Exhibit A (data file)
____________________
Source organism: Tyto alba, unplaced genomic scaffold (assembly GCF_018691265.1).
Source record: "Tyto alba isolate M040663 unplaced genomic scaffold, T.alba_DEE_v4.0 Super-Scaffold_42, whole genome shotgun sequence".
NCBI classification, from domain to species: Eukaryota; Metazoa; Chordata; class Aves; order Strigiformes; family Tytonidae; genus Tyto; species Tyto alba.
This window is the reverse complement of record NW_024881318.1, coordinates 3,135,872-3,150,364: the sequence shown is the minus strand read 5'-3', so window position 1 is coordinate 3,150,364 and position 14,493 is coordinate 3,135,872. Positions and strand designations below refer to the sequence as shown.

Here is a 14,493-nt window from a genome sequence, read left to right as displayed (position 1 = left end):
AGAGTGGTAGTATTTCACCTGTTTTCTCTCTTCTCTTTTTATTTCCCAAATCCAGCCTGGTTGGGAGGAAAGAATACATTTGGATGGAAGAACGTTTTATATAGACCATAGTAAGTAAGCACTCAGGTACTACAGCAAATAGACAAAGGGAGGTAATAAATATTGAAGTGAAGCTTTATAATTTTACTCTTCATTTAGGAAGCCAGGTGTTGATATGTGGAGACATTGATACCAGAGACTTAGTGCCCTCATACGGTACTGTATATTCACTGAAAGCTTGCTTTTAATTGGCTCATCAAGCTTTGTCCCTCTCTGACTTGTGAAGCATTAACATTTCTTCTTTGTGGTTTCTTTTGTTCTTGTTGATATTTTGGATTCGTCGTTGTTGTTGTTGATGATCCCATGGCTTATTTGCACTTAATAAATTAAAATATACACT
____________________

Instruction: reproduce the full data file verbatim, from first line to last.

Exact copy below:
Source organism: Tyto alba, unplaced genomic scaffold (assembly GCF_018691265.1).
Source record: "Tyto alba isolate M040663 unplaced genomic scaffold, T.alba_DEE_v4.0 Super-Scaffold_42, whole genome shotgun sequence".
NCBI classification, from domain to species: Eukaryota; Metazoa; Chordata; class Aves; order Strigiformes; family Tytonidae; genus Tyto; species Tyto alba.
This window is the reverse complement of record NW_024881318.1, coordinates 3,135,872-3,150,364: the sequence shown is the minus strand read 5'-3', so window position 1 is coordinate 3,150,364 and position 14,493 is coordinate 3,135,872. Positions and strand designations below refer to the sequence as shown.

Here is a 14,493-nt window from a genome sequence, read left to right as displayed (position 1 = left end):
AGAGTGGTAGTATTTCACCTGTTTTCTCTCTTCTCTTTTTATTTCCCAAATCCAGCCTGGTTGGGAGGAAAGAATACATTTGGATGGAAGAACGTTTTATATAGACCATAGTAAGTAAGCACTCAGGTACTACAGCAAATAGACAAAGGGAGGTAATAAATATTGAAGTGAAGCTTTATAATTTTACTCTTCATTTAGGAAGCCAGGTGTTGATATGTGGAGACATTGATACCAGAGACTTAGTGCCCTCATACGGTACTGTATATTCACTGAAAGCTTGCTTTTAATTGGCTCATCAAGCTTTGTCCCTCTCTGACTTGTGAAGCATTAACATTTCTTCTTTGTGGTTTCTTTTGTTCTTGTTGATATTTTGGATTCGTCGTTGTTGTTGTTGATGATCCCATGGCTTATTTGCACTTAATAAATTAAAATATACACT